Things That Kill- Dianne Kornberg


Things That Kill curated by Norman Lundin

“Consider, for example, such varied assassins as leaded water, pills, red meat, too much sun…. Consider, for a moment more, that of the many things that kill, countless are appealingly beautiful as well as lethal, seducing artist and viewer. How to handle these “killers” in such a way that the intended expressive implications are conveyed, is as formidable an artistic challenge as engaging the more overt content implied by the show’s title.” -Norman Lundin

Including work by: Fred Birchman, Brian Blackham, Marsha Burns, Joe Crookes, John Fadeff, Ellen Garvens, Jim Holl, Michael Howard, Amy Huddleston, Caroline Kapp, Dianne Kornberg, Riva Lehrer, Brian Murphy, Elizabeth Ockwell, Anne Petty, Glenn Rudolph, Graham Shutt, Kathy Vargas and Evelyn Woods

September 1 – October 29, 2016
Opening Reception: First Thursday, September 1, 6 – 8pm

Artist Interview #35 Part 2: Dianne Kornberg

Kornberg Studio

1. In what way is your work a reflection of the theme “Things That Kill”? Is your work for this show in line with or an exception to your usual way of working?
“Madonna Bomb 2” is the second in a series of four pieces that are a response to a poem by Celia Bland. The poem describes a suicide bombing, while referring metaphorically, in the context of the project as a whole, to the “bomb” of childbirth and parenting. It is one of twenty-six images that make up the exhibition and book titled Madonna Comix.

The stylistic elements I employed for this series are unique in my work–I developed them for this particular image/text project.

The subject matter–a pregnant woman wearing a suicide vest, plus the included poetic and comic text, is loaded content, at the very least the shock of a woman surfacing as a militant combatant in a religious cause, a jihad. For me there is an equivalency between the content and the “art” and I believe the art holds its own. But you will decide for yourself if the piece is “front-loaded.”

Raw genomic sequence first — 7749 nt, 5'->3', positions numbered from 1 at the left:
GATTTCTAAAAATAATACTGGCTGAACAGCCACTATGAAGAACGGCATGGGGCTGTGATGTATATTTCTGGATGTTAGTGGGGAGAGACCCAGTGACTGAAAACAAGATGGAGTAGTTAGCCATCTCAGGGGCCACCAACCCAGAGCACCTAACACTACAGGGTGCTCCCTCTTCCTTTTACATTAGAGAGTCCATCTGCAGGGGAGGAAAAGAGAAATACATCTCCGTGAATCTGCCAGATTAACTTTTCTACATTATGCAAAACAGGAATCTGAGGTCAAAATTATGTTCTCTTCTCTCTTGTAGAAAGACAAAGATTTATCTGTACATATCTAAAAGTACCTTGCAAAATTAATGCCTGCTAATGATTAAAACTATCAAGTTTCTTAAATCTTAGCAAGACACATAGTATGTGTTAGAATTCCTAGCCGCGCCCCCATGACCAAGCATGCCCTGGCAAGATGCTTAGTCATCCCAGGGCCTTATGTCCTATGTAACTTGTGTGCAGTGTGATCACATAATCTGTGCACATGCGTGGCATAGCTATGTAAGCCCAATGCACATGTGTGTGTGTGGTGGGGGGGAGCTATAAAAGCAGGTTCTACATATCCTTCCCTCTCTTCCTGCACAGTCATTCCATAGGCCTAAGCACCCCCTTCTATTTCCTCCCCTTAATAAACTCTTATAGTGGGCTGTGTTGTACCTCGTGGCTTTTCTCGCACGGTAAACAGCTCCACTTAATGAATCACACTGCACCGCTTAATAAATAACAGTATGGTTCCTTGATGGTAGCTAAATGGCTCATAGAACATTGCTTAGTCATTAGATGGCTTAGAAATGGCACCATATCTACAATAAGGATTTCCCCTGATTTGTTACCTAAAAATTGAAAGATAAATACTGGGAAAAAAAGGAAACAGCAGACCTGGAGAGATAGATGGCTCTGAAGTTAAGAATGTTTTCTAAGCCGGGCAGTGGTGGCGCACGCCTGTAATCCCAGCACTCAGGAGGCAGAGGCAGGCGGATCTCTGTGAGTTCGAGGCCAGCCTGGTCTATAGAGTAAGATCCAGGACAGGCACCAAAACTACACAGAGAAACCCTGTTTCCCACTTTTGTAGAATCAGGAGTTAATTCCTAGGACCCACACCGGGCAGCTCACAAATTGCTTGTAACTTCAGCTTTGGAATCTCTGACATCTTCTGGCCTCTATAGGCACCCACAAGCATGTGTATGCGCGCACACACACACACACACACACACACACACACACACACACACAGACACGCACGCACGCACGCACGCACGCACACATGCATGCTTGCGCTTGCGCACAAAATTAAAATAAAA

2. How did you approach the subject matter?
The project began when Celia sent me a selection of poems about the Madonna. I found that they addressed a range of ideas: the physicality of childbearing, self-sacrifice and suffering, ecstasy and adoration. They spoke of fears and choices and of things we take on faith. They spoke to multiple experiences of being a woman.

I considered the “smart-alecky” nature of some of the poetic text. I decided to scan Lulu comic book pages, and partially erase the images to serve as the surface on which to work. The proto-feminist “Little Lulu” comic books were empowering to me as a girl in the 1950’s because Lulu stepped outside gender roles–she went her own way, had opinions, out-witted the boys. I allowed some of the Lulu text to show through to serve as a “down to earth” commentary on Bland’s lyric language. My working process was very experimental. I utilized skills from my background in painting, printmaking, and photography. In addition to the figure, I included in the image the pentimento comic book page, a map of Jerusalem, a selection of text from the poem, and text from Little Lulu.